Brought to you by the letter ‘B’

It’s too easy to be a hipster these days.

Copy someone else’s visual style you saw online or in San Francisco, read a list of essential au courant bands, go shopping, grab a cold Pabst and voilà: instant paragon of coolness, right?

It’s somewhat harder to locate the polar opposite of hipsterdom. That said, I think I may have found it Saturday night at the venerable Arden-Arcade dive On the Y, where the first two bands and a drunken heckler delivered the kind of experience that one someday tells grandchildren about.

Opening was the House of Commons, or “THC,” as the vocalist reminded the sparse crowd several times. “They’re like Tool, if Tool was a reggae band,” the frontman for the second band explained. Well, not quite. More like Limp Bizkit inflicting unsolicited rumpy-pumpy on the whimpering corpse of Public Image Ltd., with Kevin Federline giving an enthusiastic thumbs up from the sidelines. The guitarist alternated between what sounded like a low-fi jailhouse PA hissing white-noise riffage and the standard waka-jawaka in the rap-rock playbook, while a turntablist provided the wiki-wiki.

But the rhythm section was truly stellar. While the drummer clattered like the late writer Lester Bangs’ description of the Shaggs’ timekeeper—“like a peg-leg stumbling through a field of bald Uniroyals”— the bassist cranked his amp and sprayed the room with an explosive diarrheac fusillade of fat, gooey brown buttnote globules that left the audience stunned.

Well, truth be told, most of the audience was at the bar getting blammed, but two large women watching the band left in disgust, leaving only yours truly and a few other stalwarts. Oh, and one wasted heckler, who looked like Will Ferrell starring in that comedy film about the totally hammered galoot who dresses like a special-needs golfer and totters around in mosh pits, slam dancing with himself.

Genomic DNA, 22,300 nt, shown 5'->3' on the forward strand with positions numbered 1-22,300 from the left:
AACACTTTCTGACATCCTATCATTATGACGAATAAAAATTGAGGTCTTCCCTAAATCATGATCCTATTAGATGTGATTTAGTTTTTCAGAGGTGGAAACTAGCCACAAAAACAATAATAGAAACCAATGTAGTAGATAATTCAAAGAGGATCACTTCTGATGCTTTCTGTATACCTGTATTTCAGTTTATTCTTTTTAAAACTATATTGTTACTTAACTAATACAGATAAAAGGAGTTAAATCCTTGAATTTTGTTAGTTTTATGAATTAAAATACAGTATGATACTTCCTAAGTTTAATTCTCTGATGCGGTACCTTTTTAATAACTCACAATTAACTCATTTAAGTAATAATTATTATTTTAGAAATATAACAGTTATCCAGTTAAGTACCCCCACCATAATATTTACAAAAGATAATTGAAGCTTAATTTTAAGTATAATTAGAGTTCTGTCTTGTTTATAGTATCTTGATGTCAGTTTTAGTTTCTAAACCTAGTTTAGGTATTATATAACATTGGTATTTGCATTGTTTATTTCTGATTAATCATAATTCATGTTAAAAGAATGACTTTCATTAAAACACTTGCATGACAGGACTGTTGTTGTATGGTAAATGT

Anyway, you’re probably thinking I’m being mean for panning these guys, but I dug ’em. It was like hearing the Shaggs, Phunk Junkeez, Womb and Rodd Rogers with the MSR Singers all rolled into one fine mess of inspired racket, and they played with élan and verve. Plus THC’s from Galt, or so they said. Check ’em out at

Next up was Bypassing Oblivion. Singer-guitarist James Cundiff used to drop off homemade outsider-Americana CDs back when I worked at SN&R. But aside from covering Johnny Cash’s “Ring of Fire,” his trio is more like watching a really pissed-off Grover from Sesame Street fronting a power trio, with songs as prosaic as the Ramones at their glue-huffing finest, albeit not nearly as hook-laden.

Wasted Guy kicked off the festivities by getting in Cundiff’s face: “C’mon, do it! Do it! Let’s go, you pussies! Do it!” Cundiff, nonplussed, resolutely launched into such band originals as “Lady in White,” backed by bassist Matt Parra and drummer Brandon Diggs, who pounded a Yamaha electronic kit that looked like a garage-tool rack with pie plates attached. Check the band out at roxhard.

After two hugely entertaining bands like that, I left; sometimes one must leave such absolute perfection unsullied.

Speaking of perfection, Baby Grand has a new five-song CD, Lights Are Getting Low, filled with sweet post-Burt Bacharach pop wonderfulness. It was recorded by David Houston and mixed by Tony Cale. You can get it at the band’s CD release show at Old Ironsides on Friday, September 19, with Buildings Breeding and the Bicycle Rider.

And on Sunday afternoon, September 21, Swell Productions will host the Obama campaign fundraiser Hungry 4 Hope at four venues: Old Soul Co. (Ricky Berger), 1716 L Street, rear alley; Celestin’s Restaurant (Tracy Walton and Friends), 1815 K Street; Zócalo (Gardenia Azul), 1801 Capitol Avenue; and Aioli Bodega Española (Alternative String Band), 1800 L Street. See for details.